Ross Roe had a life long love of drumming. He grew up in the big band era so that was the style of drumming he knew. Following is his account, at age 76, of his drumming career dated August 22, 1989:
"A few months ago I officially gave up my 'career' as a drummer when I gave the last of my equipment, a pair of wire brushes, to Colleen.
"I was recalling the other day that for a kid who never had a lesson and never owned a decent set of drums I managed to make quite a hobby out of it. I bought a beat up used set of drums from George R. Westbrook when I was in high school and as far as I recall that was the extent of my equipment with the addition of a couple of cymbals and a wood block.
"My first jobs were not very notable. I was asked to play one time at the tavern at the Dingman's Bridge. Somehow I got away with it. I told my Dad where I was going; he didn't like me being in a tavern and drove over and peeked in the window to see if I was alright. A second "job " was at Lake Mohawk. Tommy Smith was stuck for a drummer and insisted that I give it a try. Well we made that too somehow.
"As time went on I would try to sit in wherever I could for a couple of numbers. My biggest sit-in was one night when I went to The Four Towers across from Meadowbrook in Cedar Grove with a couple. The girl was a pretty good "sit-in" singer. At the end of the evening I got to sit-in with the big 12 piece band for a couple of numbers. I couldn't even hear myself play. It was like playing in a big machine. No fun.
"Brad Perry and I went to Frank Dailey's Meadowbrook one night to hear a big band. Young Frank Sinatra was sitting at the bar. Brad said, "There's Frank Sinatra!" and I had never heard of him at that time. He got up and sang a couple of numbers with the band. This was probably in 1933 at the beginning of his career.
"On a cruise to Havana I went with everyone else to Sloppy Joe's bar. Before we left I had asked the drummer if they would play a couple of American numbers and let me sit in. They did and I have a nice souvenir photo to show for it. I even had a white coat like them.
"My idol, if I had one, was the great drummer at that time, Gene Krupa. I finally met him one night in a Times Square eatery and wound up with a picture of him and myself as a souvenir.
"I had the privilege of being able to sit in with the musicians at Rock View in Montague many times or filling in at intermissions with the piano. I also sat in at the Red Stable Inn at Budd Lake. I was the only white in the black trio. Used to be a nice piano player by the name of Ray Peterson from Morristown.
"I guess my favorite spot was Tommy Sullivan's on the Boardwalk at Lake Mohawk. I often sat in with Rockafellows from Chester, a musical family group. At 11 p.m. on Saturday nights they had Showtime and any one that could sing, dance or play an instrument was encouraged to join in. It was pretty good fun. My only trouble over the years - with no lessons - was to be able to play requests - waltzes, tangos . . polkas. I had to fake them! I got so that I would not get discouraged . . I would say to myself , "Anything they can play, I can play." This gave me the determination to keep at it. I got pretty good over there.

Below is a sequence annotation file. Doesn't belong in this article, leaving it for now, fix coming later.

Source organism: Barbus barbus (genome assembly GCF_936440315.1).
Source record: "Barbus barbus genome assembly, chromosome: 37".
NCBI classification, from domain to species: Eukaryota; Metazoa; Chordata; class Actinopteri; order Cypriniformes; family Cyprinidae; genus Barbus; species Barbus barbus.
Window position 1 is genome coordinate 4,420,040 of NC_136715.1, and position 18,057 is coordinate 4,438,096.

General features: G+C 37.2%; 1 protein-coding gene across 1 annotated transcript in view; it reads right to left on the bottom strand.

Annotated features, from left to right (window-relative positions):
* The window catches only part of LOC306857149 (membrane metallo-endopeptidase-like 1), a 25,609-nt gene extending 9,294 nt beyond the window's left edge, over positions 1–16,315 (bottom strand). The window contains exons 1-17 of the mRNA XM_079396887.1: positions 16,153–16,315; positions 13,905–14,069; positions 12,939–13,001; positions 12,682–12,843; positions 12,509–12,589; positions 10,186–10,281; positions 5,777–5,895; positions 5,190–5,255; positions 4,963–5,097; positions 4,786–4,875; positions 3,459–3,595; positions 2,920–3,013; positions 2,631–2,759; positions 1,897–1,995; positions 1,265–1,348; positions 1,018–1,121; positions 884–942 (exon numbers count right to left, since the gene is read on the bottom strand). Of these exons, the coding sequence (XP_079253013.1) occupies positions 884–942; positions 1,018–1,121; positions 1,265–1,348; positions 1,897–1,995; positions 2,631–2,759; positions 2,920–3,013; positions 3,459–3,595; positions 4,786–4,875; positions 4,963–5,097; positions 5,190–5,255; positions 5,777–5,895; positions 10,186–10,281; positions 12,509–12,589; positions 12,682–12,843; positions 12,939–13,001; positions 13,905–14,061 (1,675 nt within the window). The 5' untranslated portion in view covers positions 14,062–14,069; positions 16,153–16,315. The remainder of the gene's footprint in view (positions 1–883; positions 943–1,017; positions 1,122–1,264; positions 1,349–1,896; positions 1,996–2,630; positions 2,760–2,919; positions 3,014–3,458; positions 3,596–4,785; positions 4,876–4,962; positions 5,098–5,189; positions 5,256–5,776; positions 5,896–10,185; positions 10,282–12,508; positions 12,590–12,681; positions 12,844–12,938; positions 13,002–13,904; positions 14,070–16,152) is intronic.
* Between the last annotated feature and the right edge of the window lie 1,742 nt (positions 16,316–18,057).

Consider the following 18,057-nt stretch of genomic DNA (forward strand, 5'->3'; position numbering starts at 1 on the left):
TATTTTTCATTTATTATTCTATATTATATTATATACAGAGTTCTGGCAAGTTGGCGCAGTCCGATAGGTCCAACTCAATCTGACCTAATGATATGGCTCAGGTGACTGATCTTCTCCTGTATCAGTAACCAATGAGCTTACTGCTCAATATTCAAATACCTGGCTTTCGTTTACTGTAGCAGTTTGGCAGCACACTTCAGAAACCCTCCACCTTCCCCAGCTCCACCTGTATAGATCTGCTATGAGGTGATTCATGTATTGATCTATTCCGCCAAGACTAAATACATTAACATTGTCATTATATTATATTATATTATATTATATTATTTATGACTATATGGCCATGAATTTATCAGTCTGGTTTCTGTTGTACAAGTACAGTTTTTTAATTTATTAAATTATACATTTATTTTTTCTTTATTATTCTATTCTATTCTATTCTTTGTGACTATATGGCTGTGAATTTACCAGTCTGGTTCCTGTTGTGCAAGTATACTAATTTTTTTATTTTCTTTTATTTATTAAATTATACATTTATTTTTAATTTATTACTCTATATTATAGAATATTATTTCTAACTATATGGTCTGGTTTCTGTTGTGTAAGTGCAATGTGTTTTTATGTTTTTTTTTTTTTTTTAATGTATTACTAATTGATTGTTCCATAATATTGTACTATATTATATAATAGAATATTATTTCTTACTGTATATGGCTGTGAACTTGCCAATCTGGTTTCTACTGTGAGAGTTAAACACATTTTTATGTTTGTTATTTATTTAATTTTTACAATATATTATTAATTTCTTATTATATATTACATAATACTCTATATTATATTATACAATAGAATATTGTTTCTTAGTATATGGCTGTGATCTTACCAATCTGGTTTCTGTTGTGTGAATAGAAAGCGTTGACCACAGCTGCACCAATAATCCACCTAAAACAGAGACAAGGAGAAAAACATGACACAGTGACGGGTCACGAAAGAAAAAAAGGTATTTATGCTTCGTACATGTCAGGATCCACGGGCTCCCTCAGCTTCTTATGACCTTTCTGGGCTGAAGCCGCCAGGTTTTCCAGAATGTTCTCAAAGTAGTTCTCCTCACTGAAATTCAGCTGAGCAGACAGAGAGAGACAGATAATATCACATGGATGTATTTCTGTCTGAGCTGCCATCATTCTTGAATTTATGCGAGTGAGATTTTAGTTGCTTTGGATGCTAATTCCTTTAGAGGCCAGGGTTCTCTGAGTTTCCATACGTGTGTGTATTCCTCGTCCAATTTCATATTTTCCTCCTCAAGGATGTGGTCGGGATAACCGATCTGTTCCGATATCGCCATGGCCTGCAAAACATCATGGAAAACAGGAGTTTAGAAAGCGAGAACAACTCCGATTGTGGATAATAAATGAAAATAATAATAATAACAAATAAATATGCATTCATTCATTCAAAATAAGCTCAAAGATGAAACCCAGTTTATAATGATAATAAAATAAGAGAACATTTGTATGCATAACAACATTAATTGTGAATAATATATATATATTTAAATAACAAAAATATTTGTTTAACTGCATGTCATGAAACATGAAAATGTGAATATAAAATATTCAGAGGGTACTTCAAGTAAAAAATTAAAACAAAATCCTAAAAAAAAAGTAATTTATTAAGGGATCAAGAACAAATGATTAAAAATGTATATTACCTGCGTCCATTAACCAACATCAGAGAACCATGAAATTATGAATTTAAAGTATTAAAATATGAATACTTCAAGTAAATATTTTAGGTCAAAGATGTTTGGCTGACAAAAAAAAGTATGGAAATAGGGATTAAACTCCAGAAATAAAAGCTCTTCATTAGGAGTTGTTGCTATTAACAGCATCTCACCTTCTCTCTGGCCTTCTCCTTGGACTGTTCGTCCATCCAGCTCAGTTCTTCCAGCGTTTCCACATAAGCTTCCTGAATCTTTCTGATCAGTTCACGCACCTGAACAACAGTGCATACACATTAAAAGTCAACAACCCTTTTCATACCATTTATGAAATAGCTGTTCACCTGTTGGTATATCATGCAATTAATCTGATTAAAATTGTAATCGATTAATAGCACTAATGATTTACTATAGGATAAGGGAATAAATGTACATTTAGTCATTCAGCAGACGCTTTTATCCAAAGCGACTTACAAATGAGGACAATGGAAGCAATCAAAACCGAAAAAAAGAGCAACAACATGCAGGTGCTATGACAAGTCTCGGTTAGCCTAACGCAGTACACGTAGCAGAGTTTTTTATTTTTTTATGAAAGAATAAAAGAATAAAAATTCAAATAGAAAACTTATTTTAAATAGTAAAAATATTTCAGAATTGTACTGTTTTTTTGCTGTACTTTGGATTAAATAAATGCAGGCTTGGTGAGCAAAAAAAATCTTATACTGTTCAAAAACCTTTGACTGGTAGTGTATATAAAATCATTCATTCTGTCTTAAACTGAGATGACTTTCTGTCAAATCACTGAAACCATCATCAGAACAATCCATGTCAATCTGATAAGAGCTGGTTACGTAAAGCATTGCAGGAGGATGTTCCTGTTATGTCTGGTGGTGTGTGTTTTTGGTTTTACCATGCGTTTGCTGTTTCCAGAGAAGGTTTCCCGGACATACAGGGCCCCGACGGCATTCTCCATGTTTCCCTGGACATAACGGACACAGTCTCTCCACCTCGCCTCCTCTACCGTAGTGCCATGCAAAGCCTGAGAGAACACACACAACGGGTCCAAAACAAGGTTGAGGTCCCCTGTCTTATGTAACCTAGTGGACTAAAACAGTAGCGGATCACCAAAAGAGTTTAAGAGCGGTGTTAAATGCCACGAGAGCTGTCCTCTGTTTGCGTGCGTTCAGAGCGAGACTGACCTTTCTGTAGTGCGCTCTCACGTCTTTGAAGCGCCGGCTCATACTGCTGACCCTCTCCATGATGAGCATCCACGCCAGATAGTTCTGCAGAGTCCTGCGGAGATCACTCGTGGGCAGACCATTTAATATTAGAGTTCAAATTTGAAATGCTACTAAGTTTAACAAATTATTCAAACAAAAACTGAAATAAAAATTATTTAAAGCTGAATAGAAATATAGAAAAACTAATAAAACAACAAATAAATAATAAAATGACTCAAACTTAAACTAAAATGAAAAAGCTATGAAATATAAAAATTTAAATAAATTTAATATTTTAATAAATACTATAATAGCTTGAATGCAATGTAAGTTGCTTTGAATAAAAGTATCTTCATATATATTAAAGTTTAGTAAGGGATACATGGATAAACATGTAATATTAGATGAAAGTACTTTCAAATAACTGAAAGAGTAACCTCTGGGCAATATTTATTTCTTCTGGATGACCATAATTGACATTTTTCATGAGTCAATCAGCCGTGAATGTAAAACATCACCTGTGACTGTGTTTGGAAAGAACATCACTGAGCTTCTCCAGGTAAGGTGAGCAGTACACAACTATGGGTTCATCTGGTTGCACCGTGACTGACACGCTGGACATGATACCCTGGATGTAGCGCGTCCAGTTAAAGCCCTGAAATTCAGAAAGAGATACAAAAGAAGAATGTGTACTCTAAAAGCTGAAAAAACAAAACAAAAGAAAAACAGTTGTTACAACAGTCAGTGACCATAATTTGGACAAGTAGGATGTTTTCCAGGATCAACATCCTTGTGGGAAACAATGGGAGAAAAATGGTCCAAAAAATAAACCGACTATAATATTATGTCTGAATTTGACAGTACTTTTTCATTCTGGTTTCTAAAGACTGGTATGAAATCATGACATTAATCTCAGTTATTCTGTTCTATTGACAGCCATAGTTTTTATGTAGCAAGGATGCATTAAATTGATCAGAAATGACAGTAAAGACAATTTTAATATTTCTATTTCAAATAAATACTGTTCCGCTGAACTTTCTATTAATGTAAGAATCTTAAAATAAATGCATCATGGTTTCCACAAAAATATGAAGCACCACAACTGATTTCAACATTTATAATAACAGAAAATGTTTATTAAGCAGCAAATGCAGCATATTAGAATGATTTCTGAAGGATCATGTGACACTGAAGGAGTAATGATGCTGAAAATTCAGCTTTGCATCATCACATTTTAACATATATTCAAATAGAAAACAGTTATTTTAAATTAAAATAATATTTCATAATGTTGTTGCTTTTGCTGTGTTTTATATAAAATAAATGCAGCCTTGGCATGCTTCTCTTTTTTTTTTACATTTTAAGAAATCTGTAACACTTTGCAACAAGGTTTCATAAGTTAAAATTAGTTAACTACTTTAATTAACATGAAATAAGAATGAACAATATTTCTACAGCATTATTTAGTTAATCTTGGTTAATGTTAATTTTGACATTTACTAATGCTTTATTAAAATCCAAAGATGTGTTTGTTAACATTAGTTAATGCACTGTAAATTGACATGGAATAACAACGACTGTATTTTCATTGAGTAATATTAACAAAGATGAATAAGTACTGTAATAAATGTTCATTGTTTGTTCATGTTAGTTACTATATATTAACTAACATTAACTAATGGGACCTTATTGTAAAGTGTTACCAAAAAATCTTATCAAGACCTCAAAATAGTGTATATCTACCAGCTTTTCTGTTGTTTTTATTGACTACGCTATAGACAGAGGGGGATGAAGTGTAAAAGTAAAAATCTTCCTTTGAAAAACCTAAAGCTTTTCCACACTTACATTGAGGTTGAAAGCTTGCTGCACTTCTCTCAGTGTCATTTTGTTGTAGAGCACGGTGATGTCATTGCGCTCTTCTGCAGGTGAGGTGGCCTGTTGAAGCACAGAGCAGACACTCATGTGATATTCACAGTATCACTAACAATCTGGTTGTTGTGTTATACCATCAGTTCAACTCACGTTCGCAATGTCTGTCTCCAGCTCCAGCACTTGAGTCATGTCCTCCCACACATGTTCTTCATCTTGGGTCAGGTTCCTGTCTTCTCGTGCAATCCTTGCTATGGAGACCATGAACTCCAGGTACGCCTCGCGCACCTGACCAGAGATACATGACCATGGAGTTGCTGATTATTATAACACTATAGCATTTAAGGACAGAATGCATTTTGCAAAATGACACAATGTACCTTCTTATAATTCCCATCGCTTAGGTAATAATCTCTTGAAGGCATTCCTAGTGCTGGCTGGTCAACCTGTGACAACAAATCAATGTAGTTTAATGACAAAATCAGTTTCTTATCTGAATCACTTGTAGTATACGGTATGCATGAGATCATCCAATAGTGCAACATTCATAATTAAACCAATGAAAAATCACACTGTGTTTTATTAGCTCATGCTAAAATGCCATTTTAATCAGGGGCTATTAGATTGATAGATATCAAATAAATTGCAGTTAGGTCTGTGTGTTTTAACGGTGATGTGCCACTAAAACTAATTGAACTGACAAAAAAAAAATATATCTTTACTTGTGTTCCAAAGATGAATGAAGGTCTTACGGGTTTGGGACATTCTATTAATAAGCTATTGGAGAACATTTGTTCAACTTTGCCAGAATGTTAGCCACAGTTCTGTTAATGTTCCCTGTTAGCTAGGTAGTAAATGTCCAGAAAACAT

"The other group I can think of was when there was a local Selected Risks party at one of the houses. Neil Pascoe would get going on the piano, Brad Fountain would bring out his trumpet and I would find a drum. Brad called us The Triumphant Trio.
"Oh yes, and then there was the time that Charlie McKeown called and said he had to find three musicians for a special party on short notice that night. He had two but needed a drummer. It turned out that we were to play for Governor Harold Hoffman at his Culver Lake house, Greystones. He had a few guests in and we supplied the music from the front porch. Never thought I would wind up playing for the Governor of New Jersey."
When he wrote this Ross thought he was finished drumming, but another 'career' was still ahead of him. In 1996 he and Ilsa moved to Atria Woodbrier, an assisted living facility in Falmouth, Massachusetts. Ilsa exhibited symptoms of dementia, such that Ross was limited in his options, yet needed something positive in life to focus on. His first love drumming was again the answer. He became essentially the Atria house drummer playing with any group that came in to entertain. For several years he and a piano playing resident, Dr. Downey, played each night after supper for the other residents. Ross organized the events, found music and words to old songs and kept everyone entertained. He continued to play until his death in 2004 and is probably still playing in that big band up in the sky.
Click on photos for full size image.
|1997 at Atria with Jerry Skelley|